The results of the current study produced novel evidence about the following: i) the effect of timing and intensity of water stress on berry flavonoid accumulation, ii) the possible collateral effects of light and temperature on the accumulation of these compounds in berry, and iii) the modulation of the biosynthetic pathways of anthocyanins and flavonols in berries under different water availability conditions.
Regarding the period when the water stress was applied, either RDI-1 or RDI-2 treatments induced higher anthocyanin and flavonol concentrations than FI berries, but the water deficit imposed before veraison had a greater effect to enhance their biosynthesis and accumulation. In both years, characterized by different climatic conditions, the berries from vines subjected to water deficit from berry pea-size to veraison (RDI-1) showed the highest total anthocyanin concentration at harvest. The pattern observed for total anthocyanin was similar to those of many non-acylated anthocyanin (and their sum), as well as for hydroxylated, methoxylated, and tri- and di-substituted forms, highlighting a broad triggering effect of the water deficit before veraison on the abovementioned compounds. Berries from RDI-2 vines showed intermediate values of berry anthocyanins with respect to those measured in FI and RDI-1 berries. In particular, the anthocyanin profile was characterized by the highest content of malvidin-3-glucoside and, as a consequence, of the tri- over di-substituted ratio. Previous studies already reported a positive effect of water deficit on total anthocyanins, especially when it was applied before veraison. Caruso et al. (2022) observed higher anthocyanin content in pre-veraison water-stressed Sangiovese grapevines with respect to post-veraison stressed vines. Similarly, Palliotti et al. (2014) reported that water deficit imposed before veraison increased berry anthocyanin concentration with respect to full irrigation. Similar results were also reported for other cultivars (Intrigliolo et al., 2012; Shellie, 2014) although a greater accumulation induced by post-veraison water deficit was also measured (Girona et al., 2009; Basile et al., 2011; Ollè et al., 2011). Despite many studies reporting no effect of water stress on flavonol accumulation (Martínez-Lüscher et al., 2014; Yu et al., 2016; Savoi et al., 2017), we observed that pre-veraison water deficit increased its concentration. According to our results, in pre-veraison water-stressed Shiraz vines, a significant increment in flavonol accumulation was reported (Ojeda et al., 2002). Moreover, in sustained deficit irrigated Chardonnay and Tocai Friulano grapevines, a significantly higher content of berry flavonols was observed at harvest with a transient increase in the expression of the flavonol synthases during ripening (Deluc et al., 2009; Savoi et al., 2016).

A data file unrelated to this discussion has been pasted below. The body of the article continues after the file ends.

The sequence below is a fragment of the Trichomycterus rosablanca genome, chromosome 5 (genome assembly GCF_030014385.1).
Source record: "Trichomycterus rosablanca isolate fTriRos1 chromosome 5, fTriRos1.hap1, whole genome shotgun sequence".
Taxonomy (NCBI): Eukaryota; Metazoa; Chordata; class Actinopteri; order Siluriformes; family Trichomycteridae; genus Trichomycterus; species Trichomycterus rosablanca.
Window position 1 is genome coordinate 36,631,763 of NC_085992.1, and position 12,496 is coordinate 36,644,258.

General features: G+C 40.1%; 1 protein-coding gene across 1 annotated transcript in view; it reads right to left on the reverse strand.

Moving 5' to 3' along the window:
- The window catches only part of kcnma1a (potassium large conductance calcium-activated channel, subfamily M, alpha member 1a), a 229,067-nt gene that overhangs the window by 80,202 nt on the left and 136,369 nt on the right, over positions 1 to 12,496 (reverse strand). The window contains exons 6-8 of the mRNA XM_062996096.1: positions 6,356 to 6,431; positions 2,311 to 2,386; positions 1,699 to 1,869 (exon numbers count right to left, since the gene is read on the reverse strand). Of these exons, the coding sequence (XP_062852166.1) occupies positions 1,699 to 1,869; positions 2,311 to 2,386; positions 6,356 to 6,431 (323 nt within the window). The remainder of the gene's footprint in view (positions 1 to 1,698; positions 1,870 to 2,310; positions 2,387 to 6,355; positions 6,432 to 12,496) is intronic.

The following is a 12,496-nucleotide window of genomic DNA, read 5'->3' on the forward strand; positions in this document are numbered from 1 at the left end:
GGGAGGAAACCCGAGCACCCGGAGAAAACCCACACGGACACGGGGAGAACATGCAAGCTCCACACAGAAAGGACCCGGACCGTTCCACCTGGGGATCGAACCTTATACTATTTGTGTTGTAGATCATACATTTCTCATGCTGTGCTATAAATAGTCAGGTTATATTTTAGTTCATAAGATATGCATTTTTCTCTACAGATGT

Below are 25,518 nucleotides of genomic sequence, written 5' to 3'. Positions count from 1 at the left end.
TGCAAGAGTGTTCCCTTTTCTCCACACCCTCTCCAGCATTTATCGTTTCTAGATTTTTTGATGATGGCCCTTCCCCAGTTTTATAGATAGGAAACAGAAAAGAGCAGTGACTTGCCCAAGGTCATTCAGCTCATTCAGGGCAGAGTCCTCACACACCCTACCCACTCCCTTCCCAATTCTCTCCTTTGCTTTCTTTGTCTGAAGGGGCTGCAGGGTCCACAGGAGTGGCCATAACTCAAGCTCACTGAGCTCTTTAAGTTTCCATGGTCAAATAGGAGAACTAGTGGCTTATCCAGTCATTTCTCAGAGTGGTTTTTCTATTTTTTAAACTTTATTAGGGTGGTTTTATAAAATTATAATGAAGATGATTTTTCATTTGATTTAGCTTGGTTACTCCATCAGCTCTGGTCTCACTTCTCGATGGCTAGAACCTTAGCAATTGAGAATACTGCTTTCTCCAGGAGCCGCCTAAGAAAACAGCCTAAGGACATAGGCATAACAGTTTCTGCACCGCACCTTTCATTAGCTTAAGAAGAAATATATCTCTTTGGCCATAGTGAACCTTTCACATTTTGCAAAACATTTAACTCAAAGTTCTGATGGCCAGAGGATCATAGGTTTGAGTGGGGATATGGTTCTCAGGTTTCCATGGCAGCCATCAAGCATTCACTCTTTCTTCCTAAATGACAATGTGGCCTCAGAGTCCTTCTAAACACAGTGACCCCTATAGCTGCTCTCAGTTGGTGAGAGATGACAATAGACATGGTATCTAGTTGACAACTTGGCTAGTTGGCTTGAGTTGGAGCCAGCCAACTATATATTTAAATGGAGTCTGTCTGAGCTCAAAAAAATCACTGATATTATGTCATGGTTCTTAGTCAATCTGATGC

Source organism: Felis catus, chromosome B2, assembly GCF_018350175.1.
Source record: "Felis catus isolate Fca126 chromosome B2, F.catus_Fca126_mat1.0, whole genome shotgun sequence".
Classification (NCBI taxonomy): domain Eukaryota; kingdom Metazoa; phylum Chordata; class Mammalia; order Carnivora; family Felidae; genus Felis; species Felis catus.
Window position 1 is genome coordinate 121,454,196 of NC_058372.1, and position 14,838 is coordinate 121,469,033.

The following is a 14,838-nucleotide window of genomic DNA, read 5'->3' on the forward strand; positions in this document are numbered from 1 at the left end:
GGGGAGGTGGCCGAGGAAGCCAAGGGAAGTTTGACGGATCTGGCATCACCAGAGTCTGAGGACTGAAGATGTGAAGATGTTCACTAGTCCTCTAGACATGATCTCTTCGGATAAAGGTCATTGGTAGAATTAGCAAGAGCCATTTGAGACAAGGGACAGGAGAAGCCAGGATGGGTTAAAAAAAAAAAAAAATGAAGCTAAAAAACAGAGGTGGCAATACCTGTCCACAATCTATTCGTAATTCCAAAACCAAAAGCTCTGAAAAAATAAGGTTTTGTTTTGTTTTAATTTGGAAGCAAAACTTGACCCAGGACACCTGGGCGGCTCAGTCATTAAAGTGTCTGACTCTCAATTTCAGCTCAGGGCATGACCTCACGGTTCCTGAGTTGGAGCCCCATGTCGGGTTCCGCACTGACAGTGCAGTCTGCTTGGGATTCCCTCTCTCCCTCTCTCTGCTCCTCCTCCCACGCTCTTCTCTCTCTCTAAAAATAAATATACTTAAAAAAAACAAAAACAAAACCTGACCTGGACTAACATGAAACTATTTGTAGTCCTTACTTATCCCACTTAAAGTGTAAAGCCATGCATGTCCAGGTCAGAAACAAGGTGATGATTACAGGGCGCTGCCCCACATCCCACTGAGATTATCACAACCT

The severity of water stress also played an important role in flavonoid accumulation, either in RDI-1 and RDI-2 treatments. In particular, the highest concentration of anthocyanins and flavonols was measured under moderate and severe water stress, respectively. The higher anthocyanin accumulation rate and final concentration observed in the berries from moderate RDI-2 stressed vines could be related to the higher total leaf area and/or to the greater photosynthetic rate (data not shown), allowing to accelerate berry ripening and anthocyanin accumulation with respect to severely stressed vines (Herrera and Castellarin, 2016). Similarly, the moderately stressed vines before veraison took advantage of the greater TLA (Figure 1) and photosynthetic rates (data not shown) with respect to the severely stressed ones, also supporting a faster post-veraison recovery from water stress. On the contrary, berry skin flavonols at harvest were higher in berries sampled from severely stressed RDI-1 vines in both years. This different response of anthocyanins and flavonols to the level of water stress can also be explained by the different impacts of light and temperature on these compounds.